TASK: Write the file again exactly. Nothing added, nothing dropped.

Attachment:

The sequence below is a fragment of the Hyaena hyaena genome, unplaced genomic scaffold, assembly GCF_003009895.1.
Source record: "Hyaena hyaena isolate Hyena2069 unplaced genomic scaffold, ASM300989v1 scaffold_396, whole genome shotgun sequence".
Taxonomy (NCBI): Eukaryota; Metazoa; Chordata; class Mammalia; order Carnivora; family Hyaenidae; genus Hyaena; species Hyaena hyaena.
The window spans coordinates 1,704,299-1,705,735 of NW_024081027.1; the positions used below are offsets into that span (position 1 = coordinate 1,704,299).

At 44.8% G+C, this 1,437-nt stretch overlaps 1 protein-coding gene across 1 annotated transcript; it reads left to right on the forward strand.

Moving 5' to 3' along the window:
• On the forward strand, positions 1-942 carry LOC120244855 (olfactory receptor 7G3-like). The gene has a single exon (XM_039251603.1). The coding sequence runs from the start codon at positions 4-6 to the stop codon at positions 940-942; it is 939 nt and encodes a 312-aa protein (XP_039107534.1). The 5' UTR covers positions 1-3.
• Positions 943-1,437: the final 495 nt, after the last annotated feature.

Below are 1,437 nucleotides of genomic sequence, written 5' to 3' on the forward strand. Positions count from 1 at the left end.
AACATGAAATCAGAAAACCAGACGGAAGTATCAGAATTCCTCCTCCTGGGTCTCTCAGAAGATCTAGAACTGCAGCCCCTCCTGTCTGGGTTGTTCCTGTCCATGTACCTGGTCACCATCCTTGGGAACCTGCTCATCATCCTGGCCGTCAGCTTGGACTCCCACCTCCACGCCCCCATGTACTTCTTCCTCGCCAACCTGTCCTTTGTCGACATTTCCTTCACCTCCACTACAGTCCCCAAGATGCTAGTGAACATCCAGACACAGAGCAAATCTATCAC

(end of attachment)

The sequence below is a fragment of the Hyaena hyaena genome, unplaced genomic scaffold, assembly GCF_003009895.1.
Source record: "Hyaena hyaena isolate Hyena2069 unplaced genomic scaffold, ASM300989v1 scaffold_396, whole genome shotgun sequence".
Taxonomy (NCBI): Eukaryota; Metazoa; Chordata; class Mammalia; order Carnivora; family Hyaenidae; genus Hyaena; species Hyaena hyaena.
The window spans coordinates 1,704,299-1,705,735 of NW_024081027.1; the positions used below are offsets into that span (position 1 = coordinate 1,704,299).

At 44.8% G+C, this 1,437-nt stretch overlaps 1 protein-coding gene across 1 annotated transcript; it reads left to right on the forward strand.

Moving 5' to 3' along the window:
• On the forward strand, positions 1-942 carry LOC120244855 (olfactory receptor 7G3-like). The gene has a single exon (XM_039251603.1). The coding sequence runs from the start codon at positions 4-6 to the stop codon at positions 940-942; it is 939 nt and encodes a 312-aa protein (XP_039107534.1). The 5' UTR covers positions 1-3.
• Positions 943-1,437: the final 495 nt, after the last annotated feature.

Below are 1,437 nucleotides of genomic sequence, written 5' to 3' on the forward strand. Positions count from 1 at the left end.
AACATGAAATCAGAAAACCAGACGGAAGTATCAGAATTCCTCCTCCTGGGTCTCTCAGAAGATCTAGAACTGCAGCCCCTCCTGTCTGGGTTGTTCCTGTCCATGTACCTGGTCACCATCCTTGGGAACCTGCTCATCATCCTGGCCGTCAGCTTGGACTCCCACCTCCACGCCCCCATGTACTTCTTCCTCGCCAACCTGTCCTTTGTCGACATTTCCTTCACCTCCACTACAGTCCCCAAGATGCTAGTGAACATCCAGACACAGAGCAAATCTATCAC